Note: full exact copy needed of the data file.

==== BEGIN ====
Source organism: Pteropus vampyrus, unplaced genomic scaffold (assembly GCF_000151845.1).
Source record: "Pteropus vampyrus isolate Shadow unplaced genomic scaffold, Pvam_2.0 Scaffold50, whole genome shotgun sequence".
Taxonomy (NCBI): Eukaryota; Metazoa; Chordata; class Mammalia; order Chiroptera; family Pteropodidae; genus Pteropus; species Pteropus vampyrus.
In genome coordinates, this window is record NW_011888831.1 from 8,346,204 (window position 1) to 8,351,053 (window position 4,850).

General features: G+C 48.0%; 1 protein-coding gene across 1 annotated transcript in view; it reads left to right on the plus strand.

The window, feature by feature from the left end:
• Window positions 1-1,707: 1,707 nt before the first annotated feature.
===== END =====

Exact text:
Source organism: Pteropus vampyrus, unplaced genomic scaffold (assembly GCF_000151845.1).
Source record: "Pteropus vampyrus isolate Shadow unplaced genomic scaffold, Pvam_2.0 Scaffold50, whole genome shotgun sequence".
Taxonomy (NCBI): Eukaryota; Metazoa; Chordata; class Mammalia; order Chiroptera; family Pteropodidae; genus Pteropus; species Pteropus vampyrus.
In genome coordinates, this window is record NW_011888831.1 from 8,346,204 (window position 1) to 8,351,053 (window position 4,850).

General features: G+C 48.0%; 1 protein-coding gene across 1 annotated transcript in view; it reads left to right on the plus strand.

The window, feature by feature from the left end:
• Window positions 1-1,707: 1,707 nt before the first annotated feature.